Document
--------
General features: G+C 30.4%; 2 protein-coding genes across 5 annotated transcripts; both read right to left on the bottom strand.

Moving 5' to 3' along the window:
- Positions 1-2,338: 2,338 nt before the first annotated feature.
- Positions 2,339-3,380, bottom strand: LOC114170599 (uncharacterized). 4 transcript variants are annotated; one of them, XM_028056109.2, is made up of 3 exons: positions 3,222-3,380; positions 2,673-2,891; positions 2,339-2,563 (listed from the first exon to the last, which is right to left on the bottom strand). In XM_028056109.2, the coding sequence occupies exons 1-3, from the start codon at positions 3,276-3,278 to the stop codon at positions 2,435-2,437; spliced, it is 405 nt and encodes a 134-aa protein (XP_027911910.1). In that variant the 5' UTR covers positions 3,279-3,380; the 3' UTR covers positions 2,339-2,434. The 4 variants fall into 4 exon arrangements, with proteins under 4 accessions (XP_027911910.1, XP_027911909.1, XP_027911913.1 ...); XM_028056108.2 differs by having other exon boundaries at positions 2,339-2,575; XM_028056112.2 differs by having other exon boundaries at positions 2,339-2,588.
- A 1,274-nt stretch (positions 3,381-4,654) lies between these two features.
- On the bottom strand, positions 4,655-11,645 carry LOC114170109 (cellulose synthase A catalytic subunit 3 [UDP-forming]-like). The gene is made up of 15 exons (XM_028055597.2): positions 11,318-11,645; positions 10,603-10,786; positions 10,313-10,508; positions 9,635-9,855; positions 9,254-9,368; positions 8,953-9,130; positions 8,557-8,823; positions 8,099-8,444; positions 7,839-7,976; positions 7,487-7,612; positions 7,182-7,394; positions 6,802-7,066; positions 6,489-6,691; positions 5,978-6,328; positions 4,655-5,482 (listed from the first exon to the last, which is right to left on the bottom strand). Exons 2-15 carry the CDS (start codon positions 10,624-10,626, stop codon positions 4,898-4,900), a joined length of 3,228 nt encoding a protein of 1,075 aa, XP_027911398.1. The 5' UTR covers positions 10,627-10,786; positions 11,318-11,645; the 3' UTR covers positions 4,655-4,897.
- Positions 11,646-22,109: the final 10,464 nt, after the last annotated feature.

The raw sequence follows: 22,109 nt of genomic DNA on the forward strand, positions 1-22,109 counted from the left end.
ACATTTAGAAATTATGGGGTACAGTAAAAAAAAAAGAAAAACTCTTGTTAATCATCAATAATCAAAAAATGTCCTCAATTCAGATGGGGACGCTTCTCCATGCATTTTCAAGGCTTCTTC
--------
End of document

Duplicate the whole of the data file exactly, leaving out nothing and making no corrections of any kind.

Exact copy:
General features: G+C 30.4%; 2 protein-coding genes across 5 annotated transcripts; both read right to left on the bottom strand.

Moving 5' to 3' along the window:
- Positions 1-2,338: 2,338 nt before the first annotated feature.
- Positions 2,339-3,380, bottom strand: LOC114170599 (uncharacterized). 4 transcript variants are annotated; one of them, XM_028056109.2, is made up of 3 exons: positions 3,222-3,380; positions 2,673-2,891; positions 2,339-2,563 (listed from the first exon to the last, which is right to left on the bottom strand). In XM_028056109.2, the coding sequence occupies exons 1-3, from the start codon at positions 3,276-3,278 to the stop codon at positions 2,435-2,437; spliced, it is 405 nt and encodes a 134-aa protein (XP_027911910.1). In that variant the 5' UTR covers positions 3,279-3,380; the 3' UTR covers positions 2,339-2,434. The 4 variants fall into 4 exon arrangements, with proteins under 4 accessions (XP_027911910.1, XP_027911909.1, XP_027911913.1 ...); XM_028056108.2 differs by having other exon boundaries at positions 2,339-2,575; XM_028056112.2 differs by having other exon boundaries at positions 2,339-2,588.
- A 1,274-nt stretch (positions 3,381-4,654) lies between these two features.
- On the bottom strand, positions 4,655-11,645 carry LOC114170109 (cellulose synthase A catalytic subunit 3 [UDP-forming]-like). The gene is made up of 15 exons (XM_028055597.2): positions 11,318-11,645; positions 10,603-10,786; positions 10,313-10,508; positions 9,635-9,855; positions 9,254-9,368; positions 8,953-9,130; positions 8,557-8,823; positions 8,099-8,444; positions 7,839-7,976; positions 7,487-7,612; positions 7,182-7,394; positions 6,802-7,066; positions 6,489-6,691; positions 5,978-6,328; positions 4,655-5,482 (listed from the first exon to the last, which is right to left on the bottom strand). Exons 2-15 carry the CDS (start codon positions 10,624-10,626, stop codon positions 4,898-4,900), a joined length of 3,228 nt encoding a protein of 1,075 aa, XP_027911398.1. The 5' UTR covers positions 10,627-10,786; positions 11,318-11,645; the 3' UTR covers positions 4,655-4,897.
- Positions 11,646-22,109: the final 10,464 nt, after the last annotated feature.

The raw sequence follows: 22,109 nt of genomic DNA on the forward strand, positions 1-22,109 counted from the left end.
ACATTTAGAAATTATGGGGTACAGTAAAAAAAAAAGAAAAACTCTTGTTAATCATCAATAATCAAAAAATGTCCTCAATTCAGATGGGGACGCTTCTCCATGCATTTTCAAGGCTTCTTC